Antibiotic resistance has become a major issue, with concerns we could be close to entering a “post-antibiotic era.” Some analysts even compare it to being as serious as climate change. Antibiotic resistance has come about mainly due to the overuse of antibiotics on livestock to compensate for healthier living conditions.
Tech Times says the resistance to antibiotics could see the return of diseases we thought were curable — including strains of tuberculosis, gonorrhea, and typhoid that are already resistant to multiple drugs, and are killing hundreds of thousands each year — with the numbers further growing.
A report commissioned by U.K. Prime Minister, David Cameron, estimates that by 2050 antibiotic resistance could kill 300 million if nothing is done.
Watch this BBC News with Dr. Elizabeth Tayler talking about the seriousness of antibiotic resistance:
A possible cure
But, there is hope in the fight against antibiotic resistance, with new research finding a protein in breastmilk that could fight the drug-resistant superbugs.
The Independent reports that the research carried out by the National Physical Laboratory and University College London, found that the protein destroys bacteria, fungi, and viruses as soon as it touches them.
“The new research builds upon previous studies looking into how breast milk helps newborn babies to fight infection. The key to this is a particular protein called lactoferrin, which can effectively kill bacteria, fungi, and even viruses.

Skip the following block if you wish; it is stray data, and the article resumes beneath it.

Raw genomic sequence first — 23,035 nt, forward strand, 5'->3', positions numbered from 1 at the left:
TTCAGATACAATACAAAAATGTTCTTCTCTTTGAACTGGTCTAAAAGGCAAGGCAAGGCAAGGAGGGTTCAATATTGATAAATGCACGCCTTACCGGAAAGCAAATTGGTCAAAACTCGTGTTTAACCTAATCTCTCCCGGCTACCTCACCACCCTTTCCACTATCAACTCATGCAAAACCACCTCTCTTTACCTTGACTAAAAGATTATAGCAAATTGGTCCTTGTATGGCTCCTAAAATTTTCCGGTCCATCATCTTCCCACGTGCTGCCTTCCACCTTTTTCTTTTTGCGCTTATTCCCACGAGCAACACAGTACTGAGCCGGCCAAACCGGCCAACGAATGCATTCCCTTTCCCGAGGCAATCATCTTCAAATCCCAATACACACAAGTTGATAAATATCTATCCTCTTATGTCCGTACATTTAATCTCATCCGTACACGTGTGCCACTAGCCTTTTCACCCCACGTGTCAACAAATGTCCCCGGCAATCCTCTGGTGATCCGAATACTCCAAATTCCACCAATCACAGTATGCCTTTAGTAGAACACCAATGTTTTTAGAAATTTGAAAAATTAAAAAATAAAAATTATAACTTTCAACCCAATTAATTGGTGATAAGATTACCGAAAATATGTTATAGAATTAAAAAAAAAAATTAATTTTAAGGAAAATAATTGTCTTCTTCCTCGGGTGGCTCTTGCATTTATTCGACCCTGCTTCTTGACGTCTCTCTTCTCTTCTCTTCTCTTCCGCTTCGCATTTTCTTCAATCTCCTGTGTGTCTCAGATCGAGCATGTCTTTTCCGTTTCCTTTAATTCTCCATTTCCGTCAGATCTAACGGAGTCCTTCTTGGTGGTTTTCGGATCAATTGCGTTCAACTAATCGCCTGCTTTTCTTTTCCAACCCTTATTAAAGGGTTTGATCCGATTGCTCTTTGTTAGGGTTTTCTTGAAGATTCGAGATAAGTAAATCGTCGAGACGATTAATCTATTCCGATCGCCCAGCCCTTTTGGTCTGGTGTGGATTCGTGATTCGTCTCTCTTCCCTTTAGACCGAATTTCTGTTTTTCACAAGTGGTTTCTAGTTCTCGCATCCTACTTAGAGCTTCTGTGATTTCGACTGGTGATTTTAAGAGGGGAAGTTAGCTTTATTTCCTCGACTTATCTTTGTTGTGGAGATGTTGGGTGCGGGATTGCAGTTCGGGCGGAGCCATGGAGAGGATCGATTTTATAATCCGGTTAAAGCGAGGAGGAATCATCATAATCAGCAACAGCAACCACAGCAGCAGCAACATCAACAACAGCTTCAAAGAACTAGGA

“While this has been known about for some time, a group of researchers from the National Physical Laboratory and University College London have re-engineered it to make it more effective,” writes IFL.
Biologists have known of lactoferrin since the 1960s, however this is the first study to really look into the specific element of the protein that fights disease.
According to the Independent, the researchers first isolated the protein, which is also found in saliva, tears, and “nasal secretions.” Next they engineered the highly potent protein into a form that could kill the bacteria and viruses while not harming the human host cells.
To get to this stage the biologists learned from the super-bugs and worked the lactoferrin itself into a virus-like form made to recognize and target certain, deadly bacteria.
As well as conquering the superbugs, researchers believe the protein could also fight diseases such as sickle-cell anaemia, which is considered incurable.
But don’t rush out to your doctors to see if they will prescribe it to you, there is still huge amounts of research and safety checks they still need to conduct.